Professional Business Coaching: Understanding the Pros and Cons

We all know that you can't keep doing the same thing and expect to get different results. One of the best ways to shake up your management habits and move to the next level is through professional business coaching. Other forms of professional development are helpful, but they're often skills-based (teaching about new regulations, for example, or how to negotiate better). Coaching offers something different: "Coaching is a method of helping clients find their own answers," says New York City-based executive coach Michael Melcher. He provides the lowdown on what you need to know about the pros and cons of professional business coaching.

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Find the right coach. If you're not working with the right partner, the benefits of coaching are limited. First, check for fit. "You should always set up an initial meeting with the coachee and the coach. The coachee should feel chemistry and/or the beginnings of trust from the beginning," says Melcher. "If not, search elsewhere." Next, evaluate their background. "Strong coaches draw on their entire life and work experience, as well as specific training [as a coach] . . . Be wary if your coach has no formal credentialing or if she says that she doesn't believe in it."

Understand when coaching can help you. If you're really going to grow as a leader, you need to be open to feedback. "You are coachable if you are willing to take a penetrating look at what you do, why you do it, and what other options might exist," says Melcher. "Coaching can be used to look at technical challenges (specific skills you want to learn) and adaptive challenges (ways that you need to change your perspectives, behavior or mindset, or situations for which there is no known answer). Coaching has more power when you are working on adaptive challenges."

Recognize when coaching is a bad idea. Not every problem or situation can be helped by professional business coaching, says Melcher. If you're unwilling to look hard at yourself or "want the coach to work harder than you're willing to work," that's a recipe for disappointment. You, your organization, and your coach all have to be on the same page about what's expected and what success looks like. And, Melcher notes, "In a work situation, when management is unwilling to make a managerial decision and instead seeks to foist the problem onto someone else," he says, they'll sometimes hire a coach. But that kind of outsourcing never works. After all, a coach isn't "someone who will provide some magic missing ingredient." It's a collaborative relationship, not a universal panacea.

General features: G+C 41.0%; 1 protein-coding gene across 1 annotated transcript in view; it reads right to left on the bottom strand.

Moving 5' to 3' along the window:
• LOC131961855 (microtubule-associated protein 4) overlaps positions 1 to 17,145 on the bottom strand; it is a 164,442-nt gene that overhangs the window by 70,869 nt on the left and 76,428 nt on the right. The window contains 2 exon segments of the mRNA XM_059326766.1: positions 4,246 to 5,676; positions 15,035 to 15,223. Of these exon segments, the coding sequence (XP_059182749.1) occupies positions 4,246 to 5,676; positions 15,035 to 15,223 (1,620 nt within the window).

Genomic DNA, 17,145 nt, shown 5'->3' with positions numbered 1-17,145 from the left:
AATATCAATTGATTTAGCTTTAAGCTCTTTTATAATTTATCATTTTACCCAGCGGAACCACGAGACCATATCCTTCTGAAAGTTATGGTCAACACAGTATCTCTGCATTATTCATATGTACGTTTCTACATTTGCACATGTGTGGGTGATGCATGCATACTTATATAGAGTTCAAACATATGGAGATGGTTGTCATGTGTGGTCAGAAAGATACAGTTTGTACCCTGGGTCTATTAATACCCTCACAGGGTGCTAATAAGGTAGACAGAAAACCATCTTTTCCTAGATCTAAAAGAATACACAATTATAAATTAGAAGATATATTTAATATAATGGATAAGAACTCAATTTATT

Get clear on the ROI. "No soft skills are easy to measure, and many large industries don't really have good metrics, either (e.g. marketing or advertising)," says Melcher. But that doesn't mean you shouldn't expect to see clear results from your coaching experience. All good coaches should have a process by which they measure the impact of your work together. "Coaching should always have a defined beginning and an end, since in the end the goal is self-regulation — the coachee has learned what she needs to learn and then moves on," says Melcher. Coaching engagements may be as brief as a few sessions (for very targeted work) or a comprehensive 6- to 12-month engagement (or occasionally longer, if new issues arise or need to be addressed). But the goal isn't to create an infinitely ongoing relationship: It's to help you gain new skills that you can apply in the workplace as soon as possible.

Professional business coaching can't solve every problem. But it can provide you with a sharpened skill set so that you're better able to take on new challenges.

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Dorie Clark is an NCMM contributor, marketing strategist and professional speaker who teaches at Duke University's Fuqua School of Business. Learn more about her new book Reinventing You: Define Your Brand, Imagine Your Future (Harvard Business Review Press) and follow her on Twitter.


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